Advertisement

Positive and Negative Selection of Natural Autoreactive B Cells

  • Richard R. HardyEmail author
  • Kyoko Hayakawa
Chapter
Part of the Advances in Experimental Medicine and Biology book series (AEMB, volume 750)

Abstract

Naturally occurring antibodies (NAbs) produced by CD5+ B-1 B cells include those with specificity for thymocytes (anti-thymocyte autoantibody, ATA). Here we describe a prototypic example, encoded by an unmutated immunoglobulin μ/κ heavy chain/light chain. Studies with ATA-μ (“heavy chain only”) transgenic mice demonstrated a critical requirement for self-antigen in the accumulation of B cells with this specificity and for the production of high levels of serum ATA NAb. Furthermore, analysis of B-cell development in ATA-μκ (“heavy and light chain”) transgenic mice revealed two distinct responses by B cells to expression of this B-cell receptor (BCR). (1) Most B cells developing from bone marrow of adult mice were blocked at an immature stage in spleen and only escaped apoptosis by editing their BCR to eliminate the ATA specificity. (2) Some B cells differentiated to antibody-forming cells without altering their specificity, produced high levels of serum ATA, and many ATA-secreting plasma cells were observed in spleen. Finally, examination of B-cell development and ATA NAb production in ATA-μκ transgenic mice with levels of Thy-1 autoantigen varying from very low to above physiologic reveals a clear relationship between BCR crosslinking by antigen and B-cell fate. Low levels of Thy-1 autoantigen resulted in diversion of ATA B cells into the marginal zone B-cell compartment, presumably because of reduced BCR signaling. Thus, our studies demonstrate a key positive selection step in the development of NAb-producing B cells and show that most of these cells in adult mice bearing such specificities fail to reach a mature stage. Importantly, because these specificities are isolated from B-1 B cells and, when expressed as transgenes, guide development into the B-1 or marginal zone B-cell pool, we identify these B cells as a major source of natural autoantibodies in mice.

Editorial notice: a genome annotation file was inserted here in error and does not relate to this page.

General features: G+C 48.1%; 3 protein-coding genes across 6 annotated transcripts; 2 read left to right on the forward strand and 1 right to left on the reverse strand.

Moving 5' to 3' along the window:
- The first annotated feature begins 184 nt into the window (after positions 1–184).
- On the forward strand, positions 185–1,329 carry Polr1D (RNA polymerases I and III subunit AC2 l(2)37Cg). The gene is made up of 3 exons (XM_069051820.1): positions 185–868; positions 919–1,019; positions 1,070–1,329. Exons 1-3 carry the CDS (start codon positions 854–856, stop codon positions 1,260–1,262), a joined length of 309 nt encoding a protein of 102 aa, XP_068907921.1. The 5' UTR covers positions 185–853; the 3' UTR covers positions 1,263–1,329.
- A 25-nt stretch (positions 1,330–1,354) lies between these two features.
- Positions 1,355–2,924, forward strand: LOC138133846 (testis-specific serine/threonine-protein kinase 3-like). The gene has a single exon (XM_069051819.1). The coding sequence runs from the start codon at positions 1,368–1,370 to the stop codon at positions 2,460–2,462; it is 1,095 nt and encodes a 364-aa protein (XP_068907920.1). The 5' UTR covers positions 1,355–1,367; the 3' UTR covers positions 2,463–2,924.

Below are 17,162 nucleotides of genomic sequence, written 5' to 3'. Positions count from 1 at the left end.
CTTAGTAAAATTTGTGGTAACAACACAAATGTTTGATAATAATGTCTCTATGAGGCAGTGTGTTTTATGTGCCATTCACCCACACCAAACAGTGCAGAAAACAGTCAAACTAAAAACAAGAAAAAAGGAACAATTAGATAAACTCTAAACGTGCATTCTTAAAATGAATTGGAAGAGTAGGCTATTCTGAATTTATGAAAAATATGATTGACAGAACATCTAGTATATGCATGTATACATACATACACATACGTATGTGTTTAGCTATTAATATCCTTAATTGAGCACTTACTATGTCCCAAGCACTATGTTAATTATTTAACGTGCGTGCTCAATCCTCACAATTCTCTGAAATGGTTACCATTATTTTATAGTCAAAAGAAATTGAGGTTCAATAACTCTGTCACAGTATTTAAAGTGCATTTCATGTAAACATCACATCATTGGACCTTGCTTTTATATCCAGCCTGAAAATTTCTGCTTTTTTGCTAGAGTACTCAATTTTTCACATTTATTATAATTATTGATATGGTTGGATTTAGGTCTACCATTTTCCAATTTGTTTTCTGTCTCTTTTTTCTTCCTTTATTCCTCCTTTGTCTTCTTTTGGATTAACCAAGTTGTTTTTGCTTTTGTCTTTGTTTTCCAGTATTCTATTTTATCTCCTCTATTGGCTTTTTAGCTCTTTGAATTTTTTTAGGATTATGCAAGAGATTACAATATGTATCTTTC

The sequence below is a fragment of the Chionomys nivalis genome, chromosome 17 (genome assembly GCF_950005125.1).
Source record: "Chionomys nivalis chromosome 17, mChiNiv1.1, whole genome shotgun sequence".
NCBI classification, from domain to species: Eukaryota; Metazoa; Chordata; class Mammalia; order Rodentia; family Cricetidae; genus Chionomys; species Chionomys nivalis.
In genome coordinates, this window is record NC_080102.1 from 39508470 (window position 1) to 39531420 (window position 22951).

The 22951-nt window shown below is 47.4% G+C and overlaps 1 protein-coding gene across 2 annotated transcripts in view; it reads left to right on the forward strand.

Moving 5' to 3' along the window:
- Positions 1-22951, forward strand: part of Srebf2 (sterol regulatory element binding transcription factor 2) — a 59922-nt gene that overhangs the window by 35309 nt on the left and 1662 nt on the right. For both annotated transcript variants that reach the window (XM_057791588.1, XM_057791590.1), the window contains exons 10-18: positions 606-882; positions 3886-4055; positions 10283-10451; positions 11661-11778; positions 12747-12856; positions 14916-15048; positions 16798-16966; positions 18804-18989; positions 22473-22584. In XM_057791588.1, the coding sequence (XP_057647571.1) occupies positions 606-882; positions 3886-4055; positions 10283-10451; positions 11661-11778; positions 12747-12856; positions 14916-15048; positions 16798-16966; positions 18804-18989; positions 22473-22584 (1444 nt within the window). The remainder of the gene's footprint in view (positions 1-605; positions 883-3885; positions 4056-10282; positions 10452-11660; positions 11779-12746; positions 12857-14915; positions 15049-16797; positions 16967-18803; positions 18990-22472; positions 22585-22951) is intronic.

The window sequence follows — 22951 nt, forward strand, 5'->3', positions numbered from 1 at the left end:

Keywords

Marginal Zone Receptor Editing Natural Autoantibody Specific Light Chain Chain Transgenic Mouse 
These keywords were added by machine and not by the authors. This process is experimental and the keywords may be updated as the learning algorithm improves.

Preview

Unable to display preview. Download preview PDF.

Unable to display preview. Download preview PDF.

References

  1. 1.
    Hayakawa K, Hardy RR, Parks DR et al. The “Ly-1 B” cell subpopulation in normal, immunodefective, and autoimmune mice. J Exp Med 1983; 157:202–18; PMID:6600267; http://dx.doi.org/10.1084/jem.157.1.202.PubMedCrossRefGoogle Scholar
  2. 2.
    Hayakawa K, Hardy RR, Honda M et al. Ly-1 B cells: functionally distinct lymphocytes that secrete IgM autoantibodies. Proc Natl Acad Sci USA 1984; 81:2494–8; PMID:6609363; http://dx.doi.org/10.1073/pnas.81.8.2494.PubMedCrossRefGoogle Scholar
  3. 3.
    Sidman CL, Shultz LD, Hardy RR et al. Production of immunoglobulin isotypes by Ly-1+ B cells in viable motheaten and normal mice. Science 1986; 232:1423–5; PMID:3487115; http://dx.doi.org/10.1126/science.3487115.PubMedCrossRefGoogle Scholar
  4. 4.
    Hayakawa K, Hardy RR, Herzenberg LA et al. Progenitors for Ly-1 B cells are distinct from progenitors for otherB cells. J Exp Med 1985; 161:1554–68; PMID:3874257; http://dx.doi.org/10.1084/jem.161.6.1554.PubMedCrossRefGoogle Scholar
  5. 5.
    Cunningham AJ. Large numbers of cells in normal mice produce antibody components of isologous erythrocytes. Nature 1974; 252:749–51; PMID:4140475; http://dx.doi.org/10.1038/252749a0.PubMedCrossRefGoogle Scholar
  6. 6.
    Cunningham AJ, Steele EJ. Ontogeny of the autoimmune reaction in normal mice to antigens in erythrocytes and gut. Clin Exp Immunol 1981; 44:38–48; PMID:7021025.PubMedGoogle Scholar
  7. 7.
    Hayakawa K, Carmack CE, Hyman R et al. Natural autoantibodies to thymocytes: origin, VH genes, fine specificities, and the role of Thy-1 glycoprotein. J Exp Med 1990; 172:869–78; PMID:1974916; http://dx.doi.org/10.1084/jem.l72.3.869.PubMedCrossRefGoogle Scholar
  8. 8.
    Gui M, Wiest DL, Li J et al. Peripheral CD4+ T cell maturation recognized by increased expression of Thy-1/CD90 bearing the 6C10 carbohydrate epitope. J Immunol 1999; 163:4796–804; PMID: 10528179.PubMedGoogle Scholar
  9. 9.
    Hayakawa K, Hardy RR. Murine CD4+T cell subsets defined. J Exp Med 1988; 168:1825–38; PMID:2903214; http://dx.doi.org/10.1084/jem.168.5.1825.PubMedCrossRefGoogle Scholar
  10. 10.